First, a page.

|The sample appears as a dark area near the center of this micrograph of the diamond-anvil cell.|
Credit: X. Dong et al. Nat. Chem. 2017
Helium doesn’t play well with others. Beyond its noble gas designation on the periodic table, it has the lowest electron affinity—zero—among the elements, and the highest ionization energy. Scientists have managed to mechanically pack He atoms with other elements, but the He has little effect on those compounds’ characteristics.
Now an international team has presented evidence for a compound whose electronic structure and thus its physical properties are influenced by its He components. Researchers led by Artem Oganov ran a crystal structure prediction algorithm to play matchmaker for He and found that the compound Na2He should form at high pressures. The researchers shared their prediction with Alexander Goncharov and colleagues, who loaded He gas and solid sodium into a diamond-anvil cell at the Carnegie Institution for Science. After increasing the pressure to 140 GPa and heating the sample, Goncharov’s team noticed a marked shift in material properties. New peaks appeared in x-ray diffraction patterns, and the sample’s melting point rose to more than 1500 K; pure Na melts at about 550 K.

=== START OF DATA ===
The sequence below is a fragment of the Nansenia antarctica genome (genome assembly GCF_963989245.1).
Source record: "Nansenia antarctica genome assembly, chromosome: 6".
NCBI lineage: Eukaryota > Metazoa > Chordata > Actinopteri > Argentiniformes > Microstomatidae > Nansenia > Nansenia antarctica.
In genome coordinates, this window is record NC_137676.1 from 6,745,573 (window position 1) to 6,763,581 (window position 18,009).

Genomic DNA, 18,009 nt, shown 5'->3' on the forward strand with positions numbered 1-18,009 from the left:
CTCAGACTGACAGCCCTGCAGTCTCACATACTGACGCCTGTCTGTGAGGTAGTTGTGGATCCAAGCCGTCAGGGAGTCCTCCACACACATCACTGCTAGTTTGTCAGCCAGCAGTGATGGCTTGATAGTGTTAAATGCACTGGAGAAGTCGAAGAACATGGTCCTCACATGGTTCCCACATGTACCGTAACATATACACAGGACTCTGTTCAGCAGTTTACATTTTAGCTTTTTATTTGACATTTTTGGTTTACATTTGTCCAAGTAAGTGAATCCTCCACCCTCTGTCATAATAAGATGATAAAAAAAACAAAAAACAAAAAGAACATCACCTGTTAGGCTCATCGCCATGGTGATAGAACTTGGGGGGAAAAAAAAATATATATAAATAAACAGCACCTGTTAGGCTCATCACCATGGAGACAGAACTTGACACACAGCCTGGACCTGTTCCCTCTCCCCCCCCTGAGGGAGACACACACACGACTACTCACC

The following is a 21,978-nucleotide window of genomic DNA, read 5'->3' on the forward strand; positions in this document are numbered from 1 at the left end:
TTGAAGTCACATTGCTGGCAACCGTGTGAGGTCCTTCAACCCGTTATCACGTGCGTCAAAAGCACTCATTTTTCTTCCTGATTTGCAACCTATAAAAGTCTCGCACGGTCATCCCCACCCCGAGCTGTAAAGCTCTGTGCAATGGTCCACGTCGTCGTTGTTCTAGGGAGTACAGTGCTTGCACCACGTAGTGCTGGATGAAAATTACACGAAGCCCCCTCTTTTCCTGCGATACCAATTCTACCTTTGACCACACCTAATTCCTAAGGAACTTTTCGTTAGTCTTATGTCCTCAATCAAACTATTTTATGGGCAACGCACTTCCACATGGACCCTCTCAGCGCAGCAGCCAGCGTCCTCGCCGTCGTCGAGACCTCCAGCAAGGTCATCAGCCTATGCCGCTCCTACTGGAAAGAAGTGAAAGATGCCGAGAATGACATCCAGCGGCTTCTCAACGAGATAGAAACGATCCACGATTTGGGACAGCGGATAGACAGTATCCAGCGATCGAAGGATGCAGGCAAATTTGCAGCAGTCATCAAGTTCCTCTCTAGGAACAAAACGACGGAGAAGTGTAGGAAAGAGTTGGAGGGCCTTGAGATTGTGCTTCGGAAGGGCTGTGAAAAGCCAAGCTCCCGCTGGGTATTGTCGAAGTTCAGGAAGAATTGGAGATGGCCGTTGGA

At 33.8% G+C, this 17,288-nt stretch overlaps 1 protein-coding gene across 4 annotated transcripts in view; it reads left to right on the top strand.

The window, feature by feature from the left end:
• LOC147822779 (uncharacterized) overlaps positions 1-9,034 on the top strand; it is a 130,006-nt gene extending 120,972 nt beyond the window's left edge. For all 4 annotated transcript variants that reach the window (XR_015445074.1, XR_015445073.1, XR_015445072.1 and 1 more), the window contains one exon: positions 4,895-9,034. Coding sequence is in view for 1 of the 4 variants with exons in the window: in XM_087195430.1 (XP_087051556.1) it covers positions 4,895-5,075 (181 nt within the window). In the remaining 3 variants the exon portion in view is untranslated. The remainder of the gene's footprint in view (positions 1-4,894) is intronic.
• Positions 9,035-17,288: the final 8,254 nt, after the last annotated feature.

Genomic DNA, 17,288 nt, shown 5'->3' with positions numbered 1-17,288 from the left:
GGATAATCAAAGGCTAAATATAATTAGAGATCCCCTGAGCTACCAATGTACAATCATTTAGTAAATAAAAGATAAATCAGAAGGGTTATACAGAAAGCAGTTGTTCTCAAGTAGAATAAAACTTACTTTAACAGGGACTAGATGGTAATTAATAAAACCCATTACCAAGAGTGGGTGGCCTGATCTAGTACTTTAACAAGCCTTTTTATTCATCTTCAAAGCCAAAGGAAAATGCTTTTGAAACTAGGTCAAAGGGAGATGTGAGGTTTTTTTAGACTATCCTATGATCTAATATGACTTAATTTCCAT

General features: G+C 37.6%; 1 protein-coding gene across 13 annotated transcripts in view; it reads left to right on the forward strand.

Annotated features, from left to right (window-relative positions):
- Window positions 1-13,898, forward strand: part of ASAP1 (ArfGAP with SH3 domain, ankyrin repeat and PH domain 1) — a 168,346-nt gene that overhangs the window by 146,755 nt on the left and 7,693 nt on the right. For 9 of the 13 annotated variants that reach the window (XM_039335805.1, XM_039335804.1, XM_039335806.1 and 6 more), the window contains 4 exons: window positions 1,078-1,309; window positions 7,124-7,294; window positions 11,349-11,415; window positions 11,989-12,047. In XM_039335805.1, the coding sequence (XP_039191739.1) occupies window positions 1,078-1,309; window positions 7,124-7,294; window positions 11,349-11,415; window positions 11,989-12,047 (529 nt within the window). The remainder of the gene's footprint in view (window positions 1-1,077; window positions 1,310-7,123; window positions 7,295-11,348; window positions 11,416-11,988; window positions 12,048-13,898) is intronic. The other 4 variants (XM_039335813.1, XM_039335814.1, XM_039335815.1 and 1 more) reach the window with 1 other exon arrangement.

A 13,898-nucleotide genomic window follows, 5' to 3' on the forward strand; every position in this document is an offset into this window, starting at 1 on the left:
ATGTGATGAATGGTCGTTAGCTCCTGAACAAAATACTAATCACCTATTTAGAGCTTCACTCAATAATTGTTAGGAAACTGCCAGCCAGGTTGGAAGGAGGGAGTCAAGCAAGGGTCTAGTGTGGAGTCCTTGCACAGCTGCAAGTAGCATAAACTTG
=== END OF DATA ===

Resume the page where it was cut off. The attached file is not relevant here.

Scientific American: Helium compound may form under pressure, Andrew Grant